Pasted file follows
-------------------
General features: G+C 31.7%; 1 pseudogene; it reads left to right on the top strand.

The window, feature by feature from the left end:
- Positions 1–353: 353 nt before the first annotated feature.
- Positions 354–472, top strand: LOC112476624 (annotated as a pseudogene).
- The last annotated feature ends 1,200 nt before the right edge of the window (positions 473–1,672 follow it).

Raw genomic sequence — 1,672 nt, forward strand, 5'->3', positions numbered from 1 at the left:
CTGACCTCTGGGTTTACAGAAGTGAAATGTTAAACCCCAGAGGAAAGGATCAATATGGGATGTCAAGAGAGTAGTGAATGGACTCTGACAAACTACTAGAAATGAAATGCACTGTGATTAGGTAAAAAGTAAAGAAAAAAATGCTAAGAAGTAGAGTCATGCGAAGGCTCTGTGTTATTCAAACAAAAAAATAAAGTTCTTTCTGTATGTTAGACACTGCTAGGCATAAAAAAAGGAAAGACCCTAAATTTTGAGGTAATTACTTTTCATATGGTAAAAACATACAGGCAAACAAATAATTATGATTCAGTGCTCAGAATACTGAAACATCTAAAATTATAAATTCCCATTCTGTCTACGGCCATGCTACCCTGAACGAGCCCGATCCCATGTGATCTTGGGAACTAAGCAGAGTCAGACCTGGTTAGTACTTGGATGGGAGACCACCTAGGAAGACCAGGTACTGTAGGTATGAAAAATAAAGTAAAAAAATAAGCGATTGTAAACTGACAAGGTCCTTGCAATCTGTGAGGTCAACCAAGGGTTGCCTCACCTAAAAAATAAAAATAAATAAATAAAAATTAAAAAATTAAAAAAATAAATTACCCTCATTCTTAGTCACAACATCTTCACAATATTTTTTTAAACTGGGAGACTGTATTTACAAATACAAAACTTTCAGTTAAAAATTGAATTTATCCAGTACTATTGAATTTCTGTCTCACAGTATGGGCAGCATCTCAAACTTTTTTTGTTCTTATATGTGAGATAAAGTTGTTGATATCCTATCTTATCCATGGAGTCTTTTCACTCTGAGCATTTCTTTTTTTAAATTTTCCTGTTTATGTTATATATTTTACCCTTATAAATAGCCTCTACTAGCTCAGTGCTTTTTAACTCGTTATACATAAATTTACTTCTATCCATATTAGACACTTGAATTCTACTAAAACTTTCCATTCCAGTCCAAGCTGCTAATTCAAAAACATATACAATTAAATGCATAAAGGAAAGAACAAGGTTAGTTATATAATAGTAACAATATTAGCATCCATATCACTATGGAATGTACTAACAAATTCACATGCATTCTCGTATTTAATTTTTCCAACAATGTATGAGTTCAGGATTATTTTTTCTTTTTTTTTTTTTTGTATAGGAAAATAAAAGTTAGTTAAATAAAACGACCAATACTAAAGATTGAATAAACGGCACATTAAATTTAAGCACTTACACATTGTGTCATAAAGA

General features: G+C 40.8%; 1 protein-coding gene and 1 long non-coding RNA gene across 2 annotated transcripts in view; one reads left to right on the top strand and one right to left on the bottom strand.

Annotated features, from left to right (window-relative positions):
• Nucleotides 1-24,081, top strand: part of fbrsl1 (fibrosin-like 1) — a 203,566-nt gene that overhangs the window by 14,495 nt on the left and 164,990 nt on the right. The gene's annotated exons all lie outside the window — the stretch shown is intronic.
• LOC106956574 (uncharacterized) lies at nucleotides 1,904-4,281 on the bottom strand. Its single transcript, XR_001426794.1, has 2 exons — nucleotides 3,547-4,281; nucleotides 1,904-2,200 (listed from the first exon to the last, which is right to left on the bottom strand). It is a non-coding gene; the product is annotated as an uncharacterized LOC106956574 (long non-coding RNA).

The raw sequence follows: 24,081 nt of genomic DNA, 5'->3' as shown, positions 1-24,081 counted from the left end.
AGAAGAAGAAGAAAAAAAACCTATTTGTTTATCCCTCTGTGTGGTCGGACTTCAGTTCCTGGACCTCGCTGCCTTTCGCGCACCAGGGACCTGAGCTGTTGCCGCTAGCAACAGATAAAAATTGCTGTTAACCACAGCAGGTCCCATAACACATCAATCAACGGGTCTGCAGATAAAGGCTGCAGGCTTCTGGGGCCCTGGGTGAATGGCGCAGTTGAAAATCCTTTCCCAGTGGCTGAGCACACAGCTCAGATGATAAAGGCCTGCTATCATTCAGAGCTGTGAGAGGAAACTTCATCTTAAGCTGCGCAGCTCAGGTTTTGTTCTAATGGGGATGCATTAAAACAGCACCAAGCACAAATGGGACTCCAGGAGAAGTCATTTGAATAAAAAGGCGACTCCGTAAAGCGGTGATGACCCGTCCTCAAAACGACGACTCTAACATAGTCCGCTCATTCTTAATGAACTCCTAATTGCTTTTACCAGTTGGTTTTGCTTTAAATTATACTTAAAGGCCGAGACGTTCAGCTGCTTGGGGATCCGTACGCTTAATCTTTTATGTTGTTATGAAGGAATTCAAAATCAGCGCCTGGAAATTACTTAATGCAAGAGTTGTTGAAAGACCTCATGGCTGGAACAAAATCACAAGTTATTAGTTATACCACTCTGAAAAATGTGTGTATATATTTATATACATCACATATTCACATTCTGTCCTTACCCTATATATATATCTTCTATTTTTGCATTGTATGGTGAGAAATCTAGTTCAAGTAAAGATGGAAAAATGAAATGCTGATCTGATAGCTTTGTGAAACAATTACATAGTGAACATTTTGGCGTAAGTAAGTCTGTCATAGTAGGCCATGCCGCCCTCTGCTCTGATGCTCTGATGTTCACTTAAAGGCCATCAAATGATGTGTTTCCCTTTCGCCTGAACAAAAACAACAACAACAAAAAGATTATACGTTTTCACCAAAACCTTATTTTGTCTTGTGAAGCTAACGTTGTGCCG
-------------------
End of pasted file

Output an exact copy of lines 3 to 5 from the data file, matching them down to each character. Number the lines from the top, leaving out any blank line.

- Positions 1–353: 353 nt before the first annotated feature.
- Positions 354–472, top strand: LOC112476624 (annotated as a pseudogene).
- The last annotated feature ends 1,200 nt before the right edge of the window (positions 473–1,672 follow it).